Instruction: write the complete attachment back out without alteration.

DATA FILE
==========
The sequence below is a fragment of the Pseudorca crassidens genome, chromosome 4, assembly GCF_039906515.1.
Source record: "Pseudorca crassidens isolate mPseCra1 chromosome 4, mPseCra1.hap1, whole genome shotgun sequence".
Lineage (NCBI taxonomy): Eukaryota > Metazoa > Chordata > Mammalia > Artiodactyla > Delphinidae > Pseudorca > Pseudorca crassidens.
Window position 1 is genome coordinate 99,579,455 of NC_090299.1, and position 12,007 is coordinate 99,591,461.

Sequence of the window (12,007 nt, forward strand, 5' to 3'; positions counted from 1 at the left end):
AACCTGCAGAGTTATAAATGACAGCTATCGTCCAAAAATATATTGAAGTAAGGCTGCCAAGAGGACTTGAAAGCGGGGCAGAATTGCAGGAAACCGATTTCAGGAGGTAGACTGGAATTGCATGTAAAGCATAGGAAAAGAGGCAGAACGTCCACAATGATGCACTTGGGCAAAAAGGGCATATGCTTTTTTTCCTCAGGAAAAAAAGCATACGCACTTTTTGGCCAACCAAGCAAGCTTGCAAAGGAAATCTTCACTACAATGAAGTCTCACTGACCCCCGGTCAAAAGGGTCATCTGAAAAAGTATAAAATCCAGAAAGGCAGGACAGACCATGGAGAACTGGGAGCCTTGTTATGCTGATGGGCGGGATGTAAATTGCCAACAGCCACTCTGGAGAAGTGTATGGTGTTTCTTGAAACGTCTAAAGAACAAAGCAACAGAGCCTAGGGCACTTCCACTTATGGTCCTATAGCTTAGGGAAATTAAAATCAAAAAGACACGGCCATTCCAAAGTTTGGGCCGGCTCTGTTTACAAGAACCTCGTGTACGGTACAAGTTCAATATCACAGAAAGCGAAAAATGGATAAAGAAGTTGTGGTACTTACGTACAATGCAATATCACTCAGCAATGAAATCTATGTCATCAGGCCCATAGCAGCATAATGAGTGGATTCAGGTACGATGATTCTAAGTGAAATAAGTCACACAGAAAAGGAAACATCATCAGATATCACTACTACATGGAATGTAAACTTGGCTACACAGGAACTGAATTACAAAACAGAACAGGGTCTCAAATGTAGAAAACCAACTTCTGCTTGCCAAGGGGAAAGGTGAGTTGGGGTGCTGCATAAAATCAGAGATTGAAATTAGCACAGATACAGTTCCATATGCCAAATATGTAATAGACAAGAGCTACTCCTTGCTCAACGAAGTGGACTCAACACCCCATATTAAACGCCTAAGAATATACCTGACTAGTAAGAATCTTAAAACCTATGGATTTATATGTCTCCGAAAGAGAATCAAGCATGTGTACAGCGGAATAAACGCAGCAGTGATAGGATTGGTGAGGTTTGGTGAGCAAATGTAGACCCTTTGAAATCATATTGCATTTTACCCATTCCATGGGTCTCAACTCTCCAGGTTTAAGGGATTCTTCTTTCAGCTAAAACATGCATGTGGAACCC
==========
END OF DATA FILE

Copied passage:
The sequence below is a fragment of the Pseudorca crassidens genome, chromosome 4, assembly GCF_039906515.1.
Source record: "Pseudorca crassidens isolate mPseCra1 chromosome 4, mPseCra1.hap1, whole genome shotgun sequence".
Lineage (NCBI taxonomy): Eukaryota > Metazoa > Chordata > Mammalia > Artiodactyla > Delphinidae > Pseudorca > Pseudorca crassidens.
Window position 1 is genome coordinate 99,579,455 of NC_090299.1, and position 12,007 is coordinate 99,591,461.

Sequence of the window (12,007 nt, forward strand, 5' to 3'; positions counted from 1 at the left end):
AACCTGCAGAGTTATAAATGACAGCTATCGTCCAAAAATATATTGAAGTAAGGCTGCCAAGAGGACTTGAAAGCGGGGCAGAATTGCAGGAAACCGATTTCAGGAGGTAGACTGGAATTGCATGTAAAGCATAGGAAAAGAGGCAGAACGTCCACAATGATGCACTTGGGCAAAAAGGGCATATGCTTTTTTTCCTCAGGAAAAAAAGCATACGCACTTTTTGGCCAACCAAGCAAGCTTGCAAAGGAAATCTTCACTACAATGAAGTCTCACTGACCCCCGGTCAAAAGGGTCATCTGAAAAAGTATAAAATCCAGAAAGGCAGGACAGACCATGGAGAACTGGGAGCCTTGTTATGCTGATGGGCGGGATGTAAATTGCCAACAGCCACTCTGGAGAAGTGTATGGTGTTTCTTGAAACGTCTAAAGAACAAAGCAACAGAGCCTAGGGCACTTCCACTTATGGTCCTATAGCTTAGGGAAATTAAAATCAAAAAGACACGGCCATTCCAAAGTTTGGGCCGGCTCTGTTTACAAGAACCTCGTGTACGGTACAAGTTCAATATCACAGAAAGCGAAAAATGGATAAAGAAGTTGTGGTACTTACGTACAATGCAATATCACTCAGCAATGAAATCTATGTCATCAGGCCCATAGCAGCATAATGAGTGGATTCAGGTACGATGATTCTAAGTGAAATAAGTCACACAGAAAAGGAAACATCATCAGATATCACTACTACATGGAATGTAAACTTGGCTACACAGGAACTGAATTACAAAACAGAACAGGGTCTCAAATGTAGAAAACCAACTTCTGCTTGCCAAGGGGAAAGGTGAGTTGGGGTGCTGCATAAAATCAGAGATTGAAATTAGCACAGATACAGTTCCATATGCCAAATATGTAATAGACAAGAGCTACTCCTTGCTCAACGAAGTGGACTCAACACCCCATATTAAACGCCTAAGAATATACCTGACTAGTAAGAATCTTAAAACCTATGGATTTATATGTCTCCGAAAGAGAATCAAGCATGTGTACAGCGGAATAAACGCAGCAGTGATAGGATTGGTGAGGTTTGGTGAGCAAATGTAGACCCTTTGAAATCATATTGCATTTTACCCATTCCATGGGTCTCAACTCTCCAGGTTTAAGGGATTCTTCTTTCAGCTAAAACATGCATGTGGAACCC